I propose that the issue we face today with radical Muslims, weather they are burning poppies in London or the Shrines of Muslim Saints in Mali, is that they are clearly devoid of an important quality that the Prophet Muhammad (pbuh) and his true spiritual lineage were charged to the brim with – namely, chivalry. Futuwwah, the Arabic word for chivalry, was once treated as an essential component of a Muslim’s moral DNA. In fact, futuwwah is derived from a root word (fityan) that the Holy Qur’an uses to describe the very fabric of what makes a man when he comes of age. It was so close to the Muslim heart that a whole genre of literature was at one time dedicated to its study.

One of the greatest students of the Prophet Muhammad (pbuh), Ali b. Abi Talib, who later became the fourth Successor (Caliph) to the Prophet, is an example of an individual who excelled in this quality. For example, it is reported that during a battle he was being attacked by an enemy; Ali was a more skilled warrior and quickly positioned himself to kill the man. As Ali was about to strike the fatal blow, the man spat in Ali’s face as a last act of defiance. Ali immediately sheathed his sword and said that to kill the man had now become unlawful to him. Clearly shocked by what had happened and his sudden escape, the man was quick to quiz Ali as to why on earth he had released him from almost certain death. As narrated in his own words, Ali replied that when the man spat on him: ”…it aroused the anger of my ego. Had I killed you then it would not have been for the sake of God, but for the sake of my ego. I would have been a murderer. You are free to go.”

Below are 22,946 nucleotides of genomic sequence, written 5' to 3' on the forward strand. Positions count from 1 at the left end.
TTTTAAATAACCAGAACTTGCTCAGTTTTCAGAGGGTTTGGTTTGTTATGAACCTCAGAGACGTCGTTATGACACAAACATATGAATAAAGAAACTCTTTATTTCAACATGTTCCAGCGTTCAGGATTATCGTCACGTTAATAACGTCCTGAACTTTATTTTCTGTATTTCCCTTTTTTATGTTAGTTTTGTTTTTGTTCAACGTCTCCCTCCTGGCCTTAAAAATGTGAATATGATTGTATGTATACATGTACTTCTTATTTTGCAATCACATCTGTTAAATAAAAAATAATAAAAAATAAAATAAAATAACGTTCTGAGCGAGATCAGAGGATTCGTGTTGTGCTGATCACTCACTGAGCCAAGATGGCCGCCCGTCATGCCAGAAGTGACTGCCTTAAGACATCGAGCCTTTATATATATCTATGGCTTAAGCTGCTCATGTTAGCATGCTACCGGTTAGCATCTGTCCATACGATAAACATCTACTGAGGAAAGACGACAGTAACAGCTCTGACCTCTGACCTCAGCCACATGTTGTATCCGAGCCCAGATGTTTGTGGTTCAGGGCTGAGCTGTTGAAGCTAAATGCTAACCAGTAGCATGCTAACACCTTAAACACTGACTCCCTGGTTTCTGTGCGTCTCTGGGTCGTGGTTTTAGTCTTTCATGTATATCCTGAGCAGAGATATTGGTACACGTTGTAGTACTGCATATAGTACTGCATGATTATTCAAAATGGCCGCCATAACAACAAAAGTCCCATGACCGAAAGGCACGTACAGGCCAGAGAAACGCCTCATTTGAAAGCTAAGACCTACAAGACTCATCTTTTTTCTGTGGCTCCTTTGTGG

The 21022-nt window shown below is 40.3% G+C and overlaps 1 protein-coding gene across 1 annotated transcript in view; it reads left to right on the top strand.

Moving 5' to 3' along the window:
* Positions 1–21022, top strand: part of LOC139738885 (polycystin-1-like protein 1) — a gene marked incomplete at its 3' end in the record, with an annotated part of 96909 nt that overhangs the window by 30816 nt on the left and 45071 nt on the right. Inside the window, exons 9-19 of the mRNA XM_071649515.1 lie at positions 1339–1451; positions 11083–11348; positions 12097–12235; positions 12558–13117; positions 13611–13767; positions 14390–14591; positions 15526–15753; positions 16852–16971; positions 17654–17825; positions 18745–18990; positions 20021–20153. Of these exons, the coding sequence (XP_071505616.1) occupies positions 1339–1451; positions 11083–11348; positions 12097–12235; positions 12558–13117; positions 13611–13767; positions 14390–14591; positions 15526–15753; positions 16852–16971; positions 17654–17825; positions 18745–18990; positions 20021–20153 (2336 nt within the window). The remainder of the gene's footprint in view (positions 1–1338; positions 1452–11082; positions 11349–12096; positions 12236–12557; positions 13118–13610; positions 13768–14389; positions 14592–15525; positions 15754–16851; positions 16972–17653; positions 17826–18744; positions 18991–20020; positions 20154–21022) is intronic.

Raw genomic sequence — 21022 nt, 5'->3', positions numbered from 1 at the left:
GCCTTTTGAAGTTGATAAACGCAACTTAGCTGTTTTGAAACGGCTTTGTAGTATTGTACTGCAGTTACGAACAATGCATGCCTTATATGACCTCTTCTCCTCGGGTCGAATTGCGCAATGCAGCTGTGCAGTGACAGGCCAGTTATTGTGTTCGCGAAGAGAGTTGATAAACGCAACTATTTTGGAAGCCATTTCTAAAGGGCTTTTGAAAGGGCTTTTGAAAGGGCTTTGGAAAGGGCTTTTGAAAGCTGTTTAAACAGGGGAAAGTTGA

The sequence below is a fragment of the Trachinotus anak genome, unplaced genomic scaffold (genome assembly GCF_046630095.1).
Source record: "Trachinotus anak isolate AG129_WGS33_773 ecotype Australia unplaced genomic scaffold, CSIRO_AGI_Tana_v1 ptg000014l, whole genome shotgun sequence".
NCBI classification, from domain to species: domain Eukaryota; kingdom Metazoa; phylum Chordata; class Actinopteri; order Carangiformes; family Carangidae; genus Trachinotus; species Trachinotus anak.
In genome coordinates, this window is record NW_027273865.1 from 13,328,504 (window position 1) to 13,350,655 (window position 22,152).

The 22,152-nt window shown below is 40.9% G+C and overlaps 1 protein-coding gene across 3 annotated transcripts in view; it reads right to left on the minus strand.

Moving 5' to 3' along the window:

Such is the nobility and magnanimity of the once strong Muslim chivalry. The very quality that flowed through the veins of the same Prophet Muhammad (pbuh) who forbade Muslims from attacking during the night and in secret; killing the sick or injured; making use of the cattle and food found on enemy lands without the permission of the owner; damaging the trees or infrastructure of the enemy; attacking women, children and religious leaders; and from even raising their voices during a battle.